ebuilding Britain’s dwindling stockpile of munitions after the war in Ukraine could take at least a decade putting UK national security at risk, MPs have warned.
The Commons Defence Committee said the UK and other Nato allies have allowed their reserves of ammunition to fall to “dangerously low levels” as they seek to keep Kyiv supplied in its struggle against the Russian invader.
It said the way in which Western governments procure armaments is “not fit for purpose” and it urged the Ministry of Defence to draw up an action plan to cut the time needed to restore its stockpiles.
This inability to replenish UK stockpiles therefore puts at risk not just our ability to resupply Ukraine but also to counter any threat to our own security
“It is clear that the UK and its Nato allies have allowed ammunition stockpiles to dwindle to dangerously low levels,” it said.
“Whilst Russia is also facing the diminution of its stockpiles, other adversaries are able to maintain and potentially increase their own.
“This inability to replenish UK stockpiles therefore puts at risk not just our ability to resupply Ukraine but also to counter any threat to our own security.”
The committee’s warning echoes concerns expressed by Defence Secretary Ben Wallace who has said that armed forces across Europe have been paying the price for years of “hollowing out”.
Last month, Nato secretary general Jens Stoltenberg urged allies urgently to step up production, as the Ukrainians were burning up munitions faster than the West was able to keep them supplied.
The committee said it was essential that the UK’s defence industrial capacity was both “resilient and scalable” if it was to be able to ramp up production.
We remain fully engaged with industry, allies and partners to ensure both the continuation of supply to Ukraine and replenishment of UK stock as quickly as possible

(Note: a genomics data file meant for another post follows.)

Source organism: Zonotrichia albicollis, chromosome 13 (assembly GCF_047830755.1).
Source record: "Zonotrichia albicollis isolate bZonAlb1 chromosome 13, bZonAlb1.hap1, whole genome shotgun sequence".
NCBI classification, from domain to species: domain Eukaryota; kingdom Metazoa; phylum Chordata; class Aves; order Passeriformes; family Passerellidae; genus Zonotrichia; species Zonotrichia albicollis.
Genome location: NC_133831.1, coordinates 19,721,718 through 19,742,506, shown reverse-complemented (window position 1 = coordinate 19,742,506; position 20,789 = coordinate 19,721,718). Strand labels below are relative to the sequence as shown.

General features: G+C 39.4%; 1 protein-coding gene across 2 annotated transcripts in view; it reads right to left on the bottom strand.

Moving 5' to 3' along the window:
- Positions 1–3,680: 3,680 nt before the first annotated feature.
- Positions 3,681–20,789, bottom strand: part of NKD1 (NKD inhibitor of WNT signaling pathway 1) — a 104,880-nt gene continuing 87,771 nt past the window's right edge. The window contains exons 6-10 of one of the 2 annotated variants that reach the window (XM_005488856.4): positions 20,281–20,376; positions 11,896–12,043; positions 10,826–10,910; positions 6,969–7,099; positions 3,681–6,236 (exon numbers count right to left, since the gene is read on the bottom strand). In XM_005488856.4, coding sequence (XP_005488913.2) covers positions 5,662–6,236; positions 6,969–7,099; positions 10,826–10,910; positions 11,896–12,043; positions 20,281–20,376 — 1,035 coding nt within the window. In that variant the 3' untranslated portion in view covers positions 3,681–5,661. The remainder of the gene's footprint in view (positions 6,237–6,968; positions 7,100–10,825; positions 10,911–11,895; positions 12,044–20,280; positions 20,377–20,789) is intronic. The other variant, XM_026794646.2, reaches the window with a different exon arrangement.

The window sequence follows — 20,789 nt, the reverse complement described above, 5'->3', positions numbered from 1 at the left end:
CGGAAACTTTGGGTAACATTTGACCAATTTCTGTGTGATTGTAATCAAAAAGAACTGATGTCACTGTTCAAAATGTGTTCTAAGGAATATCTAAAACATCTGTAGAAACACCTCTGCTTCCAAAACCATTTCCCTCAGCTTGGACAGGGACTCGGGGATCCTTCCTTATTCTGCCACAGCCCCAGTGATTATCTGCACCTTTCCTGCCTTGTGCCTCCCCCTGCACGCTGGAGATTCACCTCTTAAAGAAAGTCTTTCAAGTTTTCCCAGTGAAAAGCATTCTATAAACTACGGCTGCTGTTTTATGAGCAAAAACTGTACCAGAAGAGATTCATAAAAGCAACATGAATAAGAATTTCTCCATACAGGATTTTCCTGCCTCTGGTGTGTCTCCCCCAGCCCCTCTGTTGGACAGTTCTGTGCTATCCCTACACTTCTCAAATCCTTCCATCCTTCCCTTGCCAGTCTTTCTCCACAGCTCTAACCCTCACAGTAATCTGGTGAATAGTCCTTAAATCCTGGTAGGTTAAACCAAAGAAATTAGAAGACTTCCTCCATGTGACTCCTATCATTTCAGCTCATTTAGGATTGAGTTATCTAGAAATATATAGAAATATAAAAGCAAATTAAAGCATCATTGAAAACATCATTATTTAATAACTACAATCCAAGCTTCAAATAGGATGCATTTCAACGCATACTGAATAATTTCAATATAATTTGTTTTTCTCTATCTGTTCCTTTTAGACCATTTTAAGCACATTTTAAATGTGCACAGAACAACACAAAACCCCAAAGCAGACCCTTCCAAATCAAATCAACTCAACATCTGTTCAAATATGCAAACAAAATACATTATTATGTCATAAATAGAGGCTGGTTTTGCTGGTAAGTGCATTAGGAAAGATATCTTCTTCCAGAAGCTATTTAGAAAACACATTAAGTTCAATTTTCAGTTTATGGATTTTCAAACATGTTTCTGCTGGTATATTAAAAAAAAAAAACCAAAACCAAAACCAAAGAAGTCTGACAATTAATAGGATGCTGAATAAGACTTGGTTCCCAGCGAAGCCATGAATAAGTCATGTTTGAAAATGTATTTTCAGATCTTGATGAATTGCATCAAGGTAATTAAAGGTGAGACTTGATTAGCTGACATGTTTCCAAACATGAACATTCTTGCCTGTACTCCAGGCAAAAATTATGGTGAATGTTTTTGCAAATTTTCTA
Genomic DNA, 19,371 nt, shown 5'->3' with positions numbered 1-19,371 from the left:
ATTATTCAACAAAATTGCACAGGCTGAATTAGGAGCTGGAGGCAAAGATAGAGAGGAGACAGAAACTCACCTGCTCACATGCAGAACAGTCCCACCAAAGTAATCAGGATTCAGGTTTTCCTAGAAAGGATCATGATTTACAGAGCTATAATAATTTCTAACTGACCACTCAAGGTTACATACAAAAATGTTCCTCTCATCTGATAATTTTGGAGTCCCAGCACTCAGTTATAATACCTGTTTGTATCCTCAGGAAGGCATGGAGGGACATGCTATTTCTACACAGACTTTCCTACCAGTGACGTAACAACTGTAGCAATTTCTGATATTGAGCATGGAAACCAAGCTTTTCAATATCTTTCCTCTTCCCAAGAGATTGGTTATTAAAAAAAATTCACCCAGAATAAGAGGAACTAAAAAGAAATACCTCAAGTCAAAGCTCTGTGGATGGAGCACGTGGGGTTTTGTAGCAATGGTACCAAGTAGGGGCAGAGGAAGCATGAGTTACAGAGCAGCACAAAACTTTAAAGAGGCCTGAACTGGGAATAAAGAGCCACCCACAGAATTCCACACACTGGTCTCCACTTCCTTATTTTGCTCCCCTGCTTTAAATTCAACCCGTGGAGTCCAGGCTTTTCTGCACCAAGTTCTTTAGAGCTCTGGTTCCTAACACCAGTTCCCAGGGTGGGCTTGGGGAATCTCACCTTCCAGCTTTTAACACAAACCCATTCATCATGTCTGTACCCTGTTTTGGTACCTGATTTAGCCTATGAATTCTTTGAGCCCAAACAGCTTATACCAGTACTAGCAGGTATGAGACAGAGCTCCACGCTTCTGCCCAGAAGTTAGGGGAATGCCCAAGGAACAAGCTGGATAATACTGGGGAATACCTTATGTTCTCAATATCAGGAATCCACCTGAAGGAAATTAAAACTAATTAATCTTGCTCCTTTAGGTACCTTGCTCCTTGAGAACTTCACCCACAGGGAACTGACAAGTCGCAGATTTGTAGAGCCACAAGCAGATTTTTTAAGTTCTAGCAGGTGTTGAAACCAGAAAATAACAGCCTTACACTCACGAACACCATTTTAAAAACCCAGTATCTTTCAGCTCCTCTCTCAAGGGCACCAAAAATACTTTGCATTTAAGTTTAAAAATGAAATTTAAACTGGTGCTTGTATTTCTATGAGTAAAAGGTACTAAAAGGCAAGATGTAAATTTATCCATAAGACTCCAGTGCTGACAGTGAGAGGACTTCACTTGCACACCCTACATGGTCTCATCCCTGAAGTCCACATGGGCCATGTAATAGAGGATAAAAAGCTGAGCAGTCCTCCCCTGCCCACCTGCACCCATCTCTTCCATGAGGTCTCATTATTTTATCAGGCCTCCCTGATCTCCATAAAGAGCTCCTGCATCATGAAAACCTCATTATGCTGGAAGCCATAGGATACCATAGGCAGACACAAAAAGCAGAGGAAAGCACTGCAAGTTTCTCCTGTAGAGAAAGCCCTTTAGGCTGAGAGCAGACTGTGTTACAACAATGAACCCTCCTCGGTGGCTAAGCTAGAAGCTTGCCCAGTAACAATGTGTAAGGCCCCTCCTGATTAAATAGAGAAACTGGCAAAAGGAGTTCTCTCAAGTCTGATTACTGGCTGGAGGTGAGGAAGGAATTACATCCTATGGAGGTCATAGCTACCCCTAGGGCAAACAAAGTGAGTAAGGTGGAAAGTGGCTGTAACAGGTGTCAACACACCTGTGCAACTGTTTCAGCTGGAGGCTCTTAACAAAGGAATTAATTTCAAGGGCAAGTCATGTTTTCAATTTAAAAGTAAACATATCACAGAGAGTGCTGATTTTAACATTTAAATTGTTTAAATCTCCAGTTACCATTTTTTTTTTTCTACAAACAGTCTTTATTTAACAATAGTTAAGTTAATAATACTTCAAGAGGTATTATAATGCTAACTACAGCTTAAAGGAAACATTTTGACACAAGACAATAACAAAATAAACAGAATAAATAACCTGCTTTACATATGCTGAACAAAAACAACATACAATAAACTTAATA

“The MoD produced a strategy aimed at improving the way that it engages with industry and allies almost two years ago and yet we have been told it will take at least a decade to replenish (and then increase to a sustainable level) UK ammunition stockpiles,” it said.
“We therefore recommend that the department produce an action plan of how it intends to grow defence industrial capacity and reduce the time taken to replenish UK stockpiles.”
Committee chairman Tobias Ellwood said: “Russia’s invasion of Ukraine should be a wake-up call for the West. Safety, security and democracy are hard won and easily lost.
“A powerful, resilient armed forces, standing shoulder-to-shoulder with our allies overseas, is the best deterrent against aggression.”
A Ministry of Defence spokesman said it was continuing to “place orders to replace ammunition given to Ukraine and (we) have an extra £560 million to increase stockpiles”.
“We remain fully engaged with industry, allies and partners to ensure both the continuation of supply to Ukraine and replenishment of UK stock as quickly as possible,” a statement added.
Labour’s shadow defence secretary John Healey said: “Our military stockpiles are depleted and the Government is acting too slowly to replenish them.”